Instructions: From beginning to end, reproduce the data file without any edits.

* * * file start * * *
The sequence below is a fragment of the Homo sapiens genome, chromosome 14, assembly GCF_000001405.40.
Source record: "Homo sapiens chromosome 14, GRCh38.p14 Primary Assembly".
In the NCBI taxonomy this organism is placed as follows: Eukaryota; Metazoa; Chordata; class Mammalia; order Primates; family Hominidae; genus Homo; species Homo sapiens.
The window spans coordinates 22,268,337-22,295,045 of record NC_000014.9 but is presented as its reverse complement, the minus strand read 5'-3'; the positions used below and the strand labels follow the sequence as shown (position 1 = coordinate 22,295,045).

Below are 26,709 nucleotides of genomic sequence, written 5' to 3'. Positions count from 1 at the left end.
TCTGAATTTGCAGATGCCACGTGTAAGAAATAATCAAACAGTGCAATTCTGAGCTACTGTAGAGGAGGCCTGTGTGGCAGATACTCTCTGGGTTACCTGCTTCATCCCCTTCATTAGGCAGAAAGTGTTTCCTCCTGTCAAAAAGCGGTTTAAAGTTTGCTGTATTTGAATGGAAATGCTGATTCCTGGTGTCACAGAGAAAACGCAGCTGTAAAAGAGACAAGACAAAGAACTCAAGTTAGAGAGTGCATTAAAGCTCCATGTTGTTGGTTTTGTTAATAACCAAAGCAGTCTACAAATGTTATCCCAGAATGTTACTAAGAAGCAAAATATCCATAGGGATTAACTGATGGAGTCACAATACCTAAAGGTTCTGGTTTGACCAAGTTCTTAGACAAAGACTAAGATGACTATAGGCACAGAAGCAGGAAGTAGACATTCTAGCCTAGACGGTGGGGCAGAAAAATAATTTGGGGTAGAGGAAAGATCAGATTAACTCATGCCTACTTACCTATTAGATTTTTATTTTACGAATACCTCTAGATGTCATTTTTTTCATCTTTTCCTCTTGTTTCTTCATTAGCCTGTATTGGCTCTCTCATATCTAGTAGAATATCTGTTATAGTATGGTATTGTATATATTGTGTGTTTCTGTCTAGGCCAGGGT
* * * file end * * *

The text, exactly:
The sequence below is a fragment of the Homo sapiens genome, chromosome 14, assembly GCF_000001405.40.
Source record: "Homo sapiens chromosome 14, GRCh38.p14 Primary Assembly".
In the NCBI taxonomy this organism is placed as follows: Eukaryota; Metazoa; Chordata; class Mammalia; order Primates; family Hominidae; genus Homo; species Homo sapiens.
The window spans coordinates 22,268,337-22,295,045 of record NC_000014.9 but is presented as its reverse complement, the minus strand read 5'-3'; the positions used below and the strand labels follow the sequence as shown (position 1 = coordinate 22,295,045).

Below are 26,709 nucleotides of genomic sequence, written 5' to 3'. Positions count from 1 at the left end.
TCTGAATTTGCAGATGCCACGTGTAAGAAATAATCAAACAGTGCAATTCTGAGCTACTGTAGAGGAGGCCTGTGTGGCAGATACTCTCTGGGTTACCTGCTTCATCCCCTTCATTAGGCAGAAAGTGTTTCCTCCTGTCAAAAAGCGGTTTAAAGTTTGCTGTATTTGAATGGAAATGCTGATTCCTGGTGTCACAGAGAAAACGCAGCTGTAAAAGAGACAAGACAAAGAACTCAAGTTAGAGAGTGCATTAAAGCTCCATGTTGTTGGTTTTGTTAATAACCAAAGCAGTCTACAAATGTTATCCCAGAATGTTACTAAGAAGCAAAATATCCATAGGGATTAACTGATGGAGTCACAATACCTAAAGGTTCTGGTTTGACCAAGTTCTTAGACAAAGACTAAGATGACTATAGGCACAGAAGCAGGAAGTAGACATTCTAGCCTAGACGGTGGGGCAGAAAAATAATTTGGGGTAGAGGAAAGATCAGATTAACTCATGCCTACTTACCTATTAGATTTTTATTTTACGAATACCTCTAGATGTCATTTTTTTCATCTTTTCCTCTTGTTTCTTCATTAGCCTGTATTGGCTCTCTCATATCTAGTAGAATATCTGTTATAGTATGGTATTGTATATATTGTGTGTTTCTGTCTAGGCCAGGGT